Nobody cares about your cellphone. Nobody. Social media is a place where people talk about the banalities of their existence, with 99.9 percent of personal posts being nothing more than trivial drivel aimed at entertaining strangers. The other .1 percent is a forum where news is disseminated and discussed (yes, these numbers are accurate. I counted). Most of the 99.9 percent is fairly benign, whimsical and generally not the slightest bit irritating. Discussions about current events advance discourse about issues the world needs to be talking about.
SPORTS
September 18, 2013 | By Matt Lindner and For RedEye
He's got a seat with one of the best views in all of sports in the Wrigley Field press box, but on a Cubs game day you'll almost never find the team's communications manager Kevin Saghy in it. "I love the view from the press box, but it can be hard to engage as we would want to if we sat up here for all nine innings," he said. Saghy, who along with colleague Mary Reisert serves as the voice behind the team's @cubs Twitter feed, prefers to spend his days at the ballpark using the account to connect with fans on a personal level.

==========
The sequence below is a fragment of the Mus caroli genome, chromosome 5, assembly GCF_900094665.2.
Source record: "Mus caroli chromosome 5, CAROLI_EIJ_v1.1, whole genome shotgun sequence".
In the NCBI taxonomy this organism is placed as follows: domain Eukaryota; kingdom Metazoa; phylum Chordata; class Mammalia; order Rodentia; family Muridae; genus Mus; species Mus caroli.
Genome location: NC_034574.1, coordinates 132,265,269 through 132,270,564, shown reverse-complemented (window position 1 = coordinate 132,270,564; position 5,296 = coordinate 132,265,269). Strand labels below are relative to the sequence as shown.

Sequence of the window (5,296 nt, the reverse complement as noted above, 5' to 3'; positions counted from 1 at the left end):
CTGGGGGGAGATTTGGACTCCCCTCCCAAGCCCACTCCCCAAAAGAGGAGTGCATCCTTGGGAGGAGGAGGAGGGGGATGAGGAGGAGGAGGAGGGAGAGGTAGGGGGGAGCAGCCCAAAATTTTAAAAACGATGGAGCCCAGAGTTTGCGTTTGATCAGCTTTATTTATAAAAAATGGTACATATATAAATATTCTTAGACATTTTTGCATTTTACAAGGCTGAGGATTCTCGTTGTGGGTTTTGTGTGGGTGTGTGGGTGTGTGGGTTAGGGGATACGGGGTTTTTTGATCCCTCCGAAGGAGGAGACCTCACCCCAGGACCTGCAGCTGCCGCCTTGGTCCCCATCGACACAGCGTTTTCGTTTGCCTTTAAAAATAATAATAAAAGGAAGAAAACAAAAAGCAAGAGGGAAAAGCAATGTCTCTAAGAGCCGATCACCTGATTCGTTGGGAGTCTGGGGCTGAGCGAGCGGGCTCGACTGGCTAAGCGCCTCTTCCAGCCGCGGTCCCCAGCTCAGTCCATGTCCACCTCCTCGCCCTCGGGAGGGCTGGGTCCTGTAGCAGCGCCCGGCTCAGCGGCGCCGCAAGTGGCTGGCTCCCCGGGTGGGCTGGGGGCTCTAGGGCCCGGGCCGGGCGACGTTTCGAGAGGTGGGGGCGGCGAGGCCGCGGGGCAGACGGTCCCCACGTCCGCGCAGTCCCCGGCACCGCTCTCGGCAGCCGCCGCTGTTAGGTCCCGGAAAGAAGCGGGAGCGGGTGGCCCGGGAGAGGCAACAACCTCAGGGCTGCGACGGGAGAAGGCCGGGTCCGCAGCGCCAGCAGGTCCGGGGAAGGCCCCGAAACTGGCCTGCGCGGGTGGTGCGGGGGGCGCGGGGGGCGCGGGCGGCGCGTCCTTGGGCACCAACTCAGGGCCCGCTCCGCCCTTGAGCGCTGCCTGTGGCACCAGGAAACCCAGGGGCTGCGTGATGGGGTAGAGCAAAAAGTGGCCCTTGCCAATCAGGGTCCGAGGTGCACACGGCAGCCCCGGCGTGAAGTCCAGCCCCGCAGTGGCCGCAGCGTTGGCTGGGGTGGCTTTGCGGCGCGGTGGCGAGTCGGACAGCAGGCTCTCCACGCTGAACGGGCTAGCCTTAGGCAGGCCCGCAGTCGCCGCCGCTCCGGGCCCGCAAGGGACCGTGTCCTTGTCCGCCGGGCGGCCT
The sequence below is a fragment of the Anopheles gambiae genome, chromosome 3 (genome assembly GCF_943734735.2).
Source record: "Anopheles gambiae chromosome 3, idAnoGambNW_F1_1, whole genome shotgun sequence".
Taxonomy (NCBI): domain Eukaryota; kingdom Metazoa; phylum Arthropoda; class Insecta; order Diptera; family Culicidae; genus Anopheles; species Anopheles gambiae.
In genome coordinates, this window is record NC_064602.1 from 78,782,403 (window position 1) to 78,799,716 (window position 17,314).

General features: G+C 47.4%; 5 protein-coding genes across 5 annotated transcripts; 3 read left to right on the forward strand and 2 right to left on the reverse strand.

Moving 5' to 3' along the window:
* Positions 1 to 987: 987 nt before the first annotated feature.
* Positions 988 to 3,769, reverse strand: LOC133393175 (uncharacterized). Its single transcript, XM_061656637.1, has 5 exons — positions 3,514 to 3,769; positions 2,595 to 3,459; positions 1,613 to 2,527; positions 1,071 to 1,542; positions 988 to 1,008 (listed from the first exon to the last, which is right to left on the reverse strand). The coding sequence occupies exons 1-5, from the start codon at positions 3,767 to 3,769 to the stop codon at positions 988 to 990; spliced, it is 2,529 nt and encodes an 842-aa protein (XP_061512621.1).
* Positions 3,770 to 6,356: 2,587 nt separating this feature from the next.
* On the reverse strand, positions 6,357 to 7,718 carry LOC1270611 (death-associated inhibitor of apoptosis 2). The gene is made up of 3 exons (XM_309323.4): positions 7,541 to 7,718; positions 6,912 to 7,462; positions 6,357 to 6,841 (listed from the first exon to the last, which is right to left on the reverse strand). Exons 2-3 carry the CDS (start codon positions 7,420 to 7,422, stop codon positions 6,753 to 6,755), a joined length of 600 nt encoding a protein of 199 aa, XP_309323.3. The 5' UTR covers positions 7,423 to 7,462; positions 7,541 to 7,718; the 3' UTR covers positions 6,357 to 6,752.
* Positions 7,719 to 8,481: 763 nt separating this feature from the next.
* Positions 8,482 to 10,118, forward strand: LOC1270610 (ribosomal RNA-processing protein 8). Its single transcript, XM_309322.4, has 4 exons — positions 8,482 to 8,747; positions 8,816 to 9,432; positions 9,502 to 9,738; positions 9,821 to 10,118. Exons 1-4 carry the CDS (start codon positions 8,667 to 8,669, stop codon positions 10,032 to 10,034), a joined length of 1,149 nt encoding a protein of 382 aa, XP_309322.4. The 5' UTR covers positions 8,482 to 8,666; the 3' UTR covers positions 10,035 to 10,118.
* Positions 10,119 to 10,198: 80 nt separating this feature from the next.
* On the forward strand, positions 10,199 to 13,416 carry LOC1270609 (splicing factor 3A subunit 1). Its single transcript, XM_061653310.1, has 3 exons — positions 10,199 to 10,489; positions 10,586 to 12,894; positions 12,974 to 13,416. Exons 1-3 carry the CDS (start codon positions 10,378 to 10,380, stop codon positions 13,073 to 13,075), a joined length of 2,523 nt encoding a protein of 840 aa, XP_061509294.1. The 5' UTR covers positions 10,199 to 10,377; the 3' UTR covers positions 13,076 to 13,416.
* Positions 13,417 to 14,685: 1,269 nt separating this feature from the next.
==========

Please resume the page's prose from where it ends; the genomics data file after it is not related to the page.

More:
NEWS
August 14, 2013 | By Mick Swasko, @swasko and RedEye
Craig McRae not only wants you to have a beer in the shower, he wants to make it easier. The 27-year-old Lakeview resident and his longtime friend and business partner Craig Conant fondly remember their days as college dorm mates, when they would grab a brew and hit the showers before a night out. But the problem of soap, suds and water mixing in with their drinks of choice always remained. Five years after graduating, they're hoping to fund their solution, Sudsy. “The idea sort of came out of our own experiences,” McRae said of his Kickstarter campaign for Sudsy, an adjustable hook with a cup holder on the end that allows bottles or cans to be suspended above the shower floor.